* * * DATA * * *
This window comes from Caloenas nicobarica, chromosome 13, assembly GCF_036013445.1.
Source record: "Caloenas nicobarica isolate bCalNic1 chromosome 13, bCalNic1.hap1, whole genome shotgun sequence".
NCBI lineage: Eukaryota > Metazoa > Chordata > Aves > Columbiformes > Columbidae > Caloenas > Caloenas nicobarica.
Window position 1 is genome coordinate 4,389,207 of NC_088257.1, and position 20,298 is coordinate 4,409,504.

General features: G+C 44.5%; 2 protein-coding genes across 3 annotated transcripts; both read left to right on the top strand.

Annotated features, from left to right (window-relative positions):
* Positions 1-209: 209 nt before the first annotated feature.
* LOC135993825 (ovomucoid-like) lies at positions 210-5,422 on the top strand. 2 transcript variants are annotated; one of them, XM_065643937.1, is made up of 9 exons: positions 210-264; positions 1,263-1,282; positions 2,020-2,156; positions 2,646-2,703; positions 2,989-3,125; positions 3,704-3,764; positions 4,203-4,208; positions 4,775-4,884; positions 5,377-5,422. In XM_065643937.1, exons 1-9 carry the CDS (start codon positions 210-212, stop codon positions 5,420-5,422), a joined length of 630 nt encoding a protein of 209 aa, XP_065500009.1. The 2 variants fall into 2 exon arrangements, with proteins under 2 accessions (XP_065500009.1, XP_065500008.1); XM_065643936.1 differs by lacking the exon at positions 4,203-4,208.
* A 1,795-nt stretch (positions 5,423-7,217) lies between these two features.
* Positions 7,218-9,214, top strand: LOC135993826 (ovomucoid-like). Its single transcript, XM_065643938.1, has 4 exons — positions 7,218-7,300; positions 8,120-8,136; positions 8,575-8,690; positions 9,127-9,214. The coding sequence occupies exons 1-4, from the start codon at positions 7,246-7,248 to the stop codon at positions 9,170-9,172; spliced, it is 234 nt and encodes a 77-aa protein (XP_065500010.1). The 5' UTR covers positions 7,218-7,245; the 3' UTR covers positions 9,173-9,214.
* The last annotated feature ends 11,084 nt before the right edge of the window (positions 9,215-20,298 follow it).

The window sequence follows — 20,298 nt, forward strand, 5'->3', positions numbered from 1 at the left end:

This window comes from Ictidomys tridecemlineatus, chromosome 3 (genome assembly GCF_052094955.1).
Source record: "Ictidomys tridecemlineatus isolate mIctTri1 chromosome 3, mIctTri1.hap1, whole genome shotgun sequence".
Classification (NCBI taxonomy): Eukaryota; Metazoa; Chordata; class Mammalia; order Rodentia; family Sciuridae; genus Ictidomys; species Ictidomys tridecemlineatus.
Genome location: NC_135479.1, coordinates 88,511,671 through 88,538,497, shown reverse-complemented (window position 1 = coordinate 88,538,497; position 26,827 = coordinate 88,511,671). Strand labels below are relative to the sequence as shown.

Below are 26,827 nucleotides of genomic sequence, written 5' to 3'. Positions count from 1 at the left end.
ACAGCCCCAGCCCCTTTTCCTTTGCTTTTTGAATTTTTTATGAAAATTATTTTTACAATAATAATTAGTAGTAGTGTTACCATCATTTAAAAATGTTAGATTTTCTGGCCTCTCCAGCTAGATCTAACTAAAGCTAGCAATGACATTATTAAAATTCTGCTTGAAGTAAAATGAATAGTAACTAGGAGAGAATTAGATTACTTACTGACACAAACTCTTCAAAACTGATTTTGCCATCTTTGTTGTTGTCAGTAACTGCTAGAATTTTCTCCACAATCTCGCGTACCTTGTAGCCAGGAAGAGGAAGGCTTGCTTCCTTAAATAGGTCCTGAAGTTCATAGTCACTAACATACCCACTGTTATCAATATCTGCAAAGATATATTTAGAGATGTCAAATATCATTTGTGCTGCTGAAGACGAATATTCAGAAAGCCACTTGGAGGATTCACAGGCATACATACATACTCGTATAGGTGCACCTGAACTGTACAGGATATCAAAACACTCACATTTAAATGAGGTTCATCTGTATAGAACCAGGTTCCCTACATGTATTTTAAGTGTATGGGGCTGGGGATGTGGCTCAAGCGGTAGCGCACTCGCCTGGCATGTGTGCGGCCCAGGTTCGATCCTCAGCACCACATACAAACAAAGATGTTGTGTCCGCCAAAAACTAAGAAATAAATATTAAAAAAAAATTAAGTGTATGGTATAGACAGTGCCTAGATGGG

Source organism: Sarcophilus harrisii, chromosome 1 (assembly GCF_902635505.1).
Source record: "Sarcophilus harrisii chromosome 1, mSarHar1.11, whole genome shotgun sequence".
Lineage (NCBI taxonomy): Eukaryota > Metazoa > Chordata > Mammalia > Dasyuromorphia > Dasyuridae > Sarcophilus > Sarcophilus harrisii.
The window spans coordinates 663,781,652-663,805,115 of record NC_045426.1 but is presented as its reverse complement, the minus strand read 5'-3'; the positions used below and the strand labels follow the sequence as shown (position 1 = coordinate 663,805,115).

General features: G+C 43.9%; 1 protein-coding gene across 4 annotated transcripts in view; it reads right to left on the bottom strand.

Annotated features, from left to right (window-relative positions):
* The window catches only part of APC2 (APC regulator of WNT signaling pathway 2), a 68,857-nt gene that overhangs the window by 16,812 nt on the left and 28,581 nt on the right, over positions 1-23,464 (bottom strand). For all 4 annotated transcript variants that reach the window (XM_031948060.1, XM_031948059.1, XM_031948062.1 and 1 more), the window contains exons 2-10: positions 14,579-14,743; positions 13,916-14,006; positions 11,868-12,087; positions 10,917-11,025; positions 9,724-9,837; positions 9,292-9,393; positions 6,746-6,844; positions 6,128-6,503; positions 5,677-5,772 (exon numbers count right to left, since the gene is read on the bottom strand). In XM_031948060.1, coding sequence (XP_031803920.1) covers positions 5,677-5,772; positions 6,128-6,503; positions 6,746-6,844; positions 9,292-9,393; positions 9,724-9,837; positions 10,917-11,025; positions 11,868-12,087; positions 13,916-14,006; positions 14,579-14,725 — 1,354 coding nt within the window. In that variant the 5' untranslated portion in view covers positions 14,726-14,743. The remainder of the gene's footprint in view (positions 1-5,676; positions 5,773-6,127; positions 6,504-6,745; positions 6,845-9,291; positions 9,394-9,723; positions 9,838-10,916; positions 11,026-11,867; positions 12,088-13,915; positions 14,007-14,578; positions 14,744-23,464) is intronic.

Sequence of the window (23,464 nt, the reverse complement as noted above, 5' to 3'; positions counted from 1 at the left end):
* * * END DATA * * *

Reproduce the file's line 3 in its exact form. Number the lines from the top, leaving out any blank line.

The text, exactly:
NCBI lineage: Eukaryota > Metazoa > Chordata > Aves > Columbiformes > Columbidae > Caloenas > Caloenas nicobarica.